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Startup develops innovative self-installing wind turbines for remote sites: 'Solves one of the wind industry's greatest challenges in the coming decades'

The company hopes to bring the system to onshore commercial markets in 2027.

The company hopes to bring the system to onshore commercial markets in 2027.

Photo Credit: SENSEwind

Wind power is a key source of renewable energy across the U.K., and a London-based startup is prepared to solve a common problem in the industry, especially for out-of-the-way installations. 

Sense Wind has recently completed the first test of its "self-installing" up-tower system at the Tormywheel Wind Farm in Scotland, according to a report by Interesting Engineering

The pioneering test of the Sense system (Self Erecting Nacelle and Service System) involved a 6-megawatt (MW) turbine with a tripod frame, modular tower, and an assembly system that can shuttle the rotor nacelle section up to the top remotely, without the need for large and specialized crane systems. 

"The 6 MW SENSEWind demonstration project, with its new tower design, solves one of the wind industry's greatest challenges in the coming decades — how to economically transport and build large turbines with tall towers on remote sites," said Chris Walker, CEO of Muirhall Energy (which commissioned the location in 2017) and a Sense Wind board member.

Technicians will still be needed to assemble the rotors and nacelle at the ground level and attach it to a rail system that shuttles it to the top, where they'll also have to bolt it in place.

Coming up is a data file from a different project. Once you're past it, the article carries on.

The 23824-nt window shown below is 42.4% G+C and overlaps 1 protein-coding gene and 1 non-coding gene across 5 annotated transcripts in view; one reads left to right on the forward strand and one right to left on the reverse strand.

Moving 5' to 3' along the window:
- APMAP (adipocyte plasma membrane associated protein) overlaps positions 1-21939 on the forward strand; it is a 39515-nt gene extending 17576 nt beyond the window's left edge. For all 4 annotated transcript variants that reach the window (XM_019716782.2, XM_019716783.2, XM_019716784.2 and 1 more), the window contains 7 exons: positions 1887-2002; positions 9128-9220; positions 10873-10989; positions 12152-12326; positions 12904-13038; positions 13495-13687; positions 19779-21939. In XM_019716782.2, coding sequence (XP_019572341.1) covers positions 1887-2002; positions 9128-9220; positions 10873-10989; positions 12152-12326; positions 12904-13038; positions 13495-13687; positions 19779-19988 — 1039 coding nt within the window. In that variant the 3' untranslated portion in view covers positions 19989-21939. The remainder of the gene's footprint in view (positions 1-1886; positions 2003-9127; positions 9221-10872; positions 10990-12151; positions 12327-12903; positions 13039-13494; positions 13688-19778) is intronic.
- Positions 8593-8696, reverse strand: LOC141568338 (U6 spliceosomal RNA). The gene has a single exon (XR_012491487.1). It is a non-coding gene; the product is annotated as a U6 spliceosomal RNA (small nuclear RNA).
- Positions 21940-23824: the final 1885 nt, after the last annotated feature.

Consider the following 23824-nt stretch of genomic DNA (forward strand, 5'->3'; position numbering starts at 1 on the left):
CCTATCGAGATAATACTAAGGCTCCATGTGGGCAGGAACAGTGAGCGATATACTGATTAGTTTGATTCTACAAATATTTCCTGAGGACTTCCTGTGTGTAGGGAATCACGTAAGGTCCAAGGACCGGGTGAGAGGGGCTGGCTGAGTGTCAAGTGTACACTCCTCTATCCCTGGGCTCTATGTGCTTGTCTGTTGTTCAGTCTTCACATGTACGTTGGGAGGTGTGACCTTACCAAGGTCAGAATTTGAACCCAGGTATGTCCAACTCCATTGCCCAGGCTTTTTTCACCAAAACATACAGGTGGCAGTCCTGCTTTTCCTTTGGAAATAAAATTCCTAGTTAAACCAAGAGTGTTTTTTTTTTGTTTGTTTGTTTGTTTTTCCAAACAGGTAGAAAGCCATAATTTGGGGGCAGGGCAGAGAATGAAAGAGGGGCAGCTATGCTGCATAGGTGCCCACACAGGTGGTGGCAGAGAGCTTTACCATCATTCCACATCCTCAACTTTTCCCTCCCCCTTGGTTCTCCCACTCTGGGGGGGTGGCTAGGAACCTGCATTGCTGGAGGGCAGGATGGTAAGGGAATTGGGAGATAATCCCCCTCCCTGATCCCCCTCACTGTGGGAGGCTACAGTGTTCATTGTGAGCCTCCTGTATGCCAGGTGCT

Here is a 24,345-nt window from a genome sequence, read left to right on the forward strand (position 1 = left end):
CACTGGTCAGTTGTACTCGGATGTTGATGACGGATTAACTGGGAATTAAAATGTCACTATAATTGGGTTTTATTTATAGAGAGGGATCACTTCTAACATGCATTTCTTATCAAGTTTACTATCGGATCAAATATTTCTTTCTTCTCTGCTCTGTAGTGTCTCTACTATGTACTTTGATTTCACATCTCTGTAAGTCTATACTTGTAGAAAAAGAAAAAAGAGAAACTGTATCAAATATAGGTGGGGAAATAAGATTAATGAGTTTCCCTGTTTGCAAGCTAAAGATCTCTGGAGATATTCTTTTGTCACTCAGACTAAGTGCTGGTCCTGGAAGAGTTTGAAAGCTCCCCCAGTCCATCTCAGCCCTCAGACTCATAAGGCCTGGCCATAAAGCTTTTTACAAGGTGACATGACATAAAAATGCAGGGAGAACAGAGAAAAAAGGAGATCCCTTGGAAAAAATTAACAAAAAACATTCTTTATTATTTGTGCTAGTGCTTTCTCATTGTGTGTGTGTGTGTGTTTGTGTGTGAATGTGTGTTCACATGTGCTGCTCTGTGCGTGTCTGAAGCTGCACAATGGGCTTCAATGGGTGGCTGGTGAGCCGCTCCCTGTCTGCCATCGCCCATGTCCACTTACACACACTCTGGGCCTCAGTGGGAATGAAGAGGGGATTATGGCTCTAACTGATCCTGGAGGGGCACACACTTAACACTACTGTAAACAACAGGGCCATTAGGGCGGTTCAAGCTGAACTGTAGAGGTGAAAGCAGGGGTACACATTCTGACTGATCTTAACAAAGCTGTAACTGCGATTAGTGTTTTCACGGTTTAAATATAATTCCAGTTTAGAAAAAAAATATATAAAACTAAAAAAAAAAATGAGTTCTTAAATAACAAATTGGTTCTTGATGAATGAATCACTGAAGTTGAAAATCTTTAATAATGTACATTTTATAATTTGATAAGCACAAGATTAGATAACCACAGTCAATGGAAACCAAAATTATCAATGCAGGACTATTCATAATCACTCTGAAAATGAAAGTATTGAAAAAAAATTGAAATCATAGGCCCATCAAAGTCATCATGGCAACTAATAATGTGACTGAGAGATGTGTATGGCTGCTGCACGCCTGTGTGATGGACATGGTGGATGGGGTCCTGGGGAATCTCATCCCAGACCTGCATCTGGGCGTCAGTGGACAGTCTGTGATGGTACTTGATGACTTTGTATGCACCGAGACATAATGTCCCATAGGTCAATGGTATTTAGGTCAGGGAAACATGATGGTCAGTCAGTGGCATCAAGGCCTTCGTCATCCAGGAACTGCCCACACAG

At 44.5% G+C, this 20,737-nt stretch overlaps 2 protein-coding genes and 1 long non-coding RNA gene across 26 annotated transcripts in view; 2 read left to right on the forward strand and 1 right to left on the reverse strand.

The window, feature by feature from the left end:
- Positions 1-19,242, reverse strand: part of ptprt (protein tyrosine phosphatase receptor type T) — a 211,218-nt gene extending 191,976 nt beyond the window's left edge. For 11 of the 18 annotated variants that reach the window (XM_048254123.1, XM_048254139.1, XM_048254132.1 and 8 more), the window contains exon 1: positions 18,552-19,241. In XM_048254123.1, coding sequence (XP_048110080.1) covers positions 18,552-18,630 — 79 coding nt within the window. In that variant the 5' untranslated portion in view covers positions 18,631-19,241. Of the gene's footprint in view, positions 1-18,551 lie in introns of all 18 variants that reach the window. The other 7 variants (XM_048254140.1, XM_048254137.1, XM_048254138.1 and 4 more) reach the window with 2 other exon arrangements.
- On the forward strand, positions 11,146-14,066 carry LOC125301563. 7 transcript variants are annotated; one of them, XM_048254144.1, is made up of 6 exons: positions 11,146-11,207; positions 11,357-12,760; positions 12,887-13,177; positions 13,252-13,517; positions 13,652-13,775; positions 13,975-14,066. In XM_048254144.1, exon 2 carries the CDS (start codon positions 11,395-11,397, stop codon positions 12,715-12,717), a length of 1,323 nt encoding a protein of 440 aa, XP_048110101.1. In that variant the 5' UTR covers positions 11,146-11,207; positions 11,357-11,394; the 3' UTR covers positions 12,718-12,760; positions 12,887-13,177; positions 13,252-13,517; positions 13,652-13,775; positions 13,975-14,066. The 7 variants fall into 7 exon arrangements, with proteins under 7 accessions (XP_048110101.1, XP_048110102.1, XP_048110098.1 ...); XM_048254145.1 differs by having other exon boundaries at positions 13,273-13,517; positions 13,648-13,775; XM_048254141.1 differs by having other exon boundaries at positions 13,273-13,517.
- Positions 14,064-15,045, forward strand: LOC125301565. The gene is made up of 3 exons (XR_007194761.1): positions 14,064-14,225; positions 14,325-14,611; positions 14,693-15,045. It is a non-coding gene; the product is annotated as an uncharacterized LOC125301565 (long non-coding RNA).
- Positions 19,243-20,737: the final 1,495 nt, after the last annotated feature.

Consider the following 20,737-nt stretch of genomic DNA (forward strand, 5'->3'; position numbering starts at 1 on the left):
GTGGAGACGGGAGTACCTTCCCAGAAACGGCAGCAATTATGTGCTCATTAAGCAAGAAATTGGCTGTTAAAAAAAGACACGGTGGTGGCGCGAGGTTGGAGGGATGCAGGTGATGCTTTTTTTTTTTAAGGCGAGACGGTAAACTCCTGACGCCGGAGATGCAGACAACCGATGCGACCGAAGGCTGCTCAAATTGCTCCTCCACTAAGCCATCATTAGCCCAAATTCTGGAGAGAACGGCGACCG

The automated system lowers service costs and increases the safety for workers while speeding up the assembly and servicing process for turbines. Plus, the rail system involves standard steel pipe components commonly used in the oil and gas industry, now repurposed for this green tech endeavor. 

The company hopes to bring the automated system to onshore commercial markets in 2027 and apply it to fixed bottom offshore projects by 2030, as well.

This aligns with the U.K.'s goal to reach net zero by 2050, along with a more aggressive milestone of generating 100% of its electricity from zero carbon sources by 2035. 

The country had over 11,000 wind turbines installed with a total output capacity of 30 gigawatts, spread evenly between onshore and offshore farms in 2023. It obviously saw the benefit of harnessing this natural resource from the traditionally blustery island. 

Britain even set a recent record, generating 56% of the nation's electricity needs during just one half-hour period last December amid a storm.

Since the assembly and maintenance of wind turbines requires skilled technicians, even with the breakthrough Sense Wind automation tools, this renewable sector is a great source for jobs in the area. And as a clean, non-polluting source of power, it's a perfect fit for remote countryside areas.

Leaning into wind power has already proven successful. According to GreenMatch, "In October 2023, wind power was the dominant source of electricity generation in the U.K., accounting for 33.7% of the total electricity produced."

Sense Wind's work can only help to bolster the use of this renewable energy source in the country. And the company has plans to expand into the offshore sector soon, as well. 

Sense Wind's CEO Julian Brown explained: "By solving the tower logistical and cost challenge, we see the Sense solution being used on tall-tower onshore wind projects, as well as on fixed-bottom offshore wind projects as a competitive alternative to extra-large monopiles. The design is also easily integrated into the structure of many of the leading floating foundation concepts."

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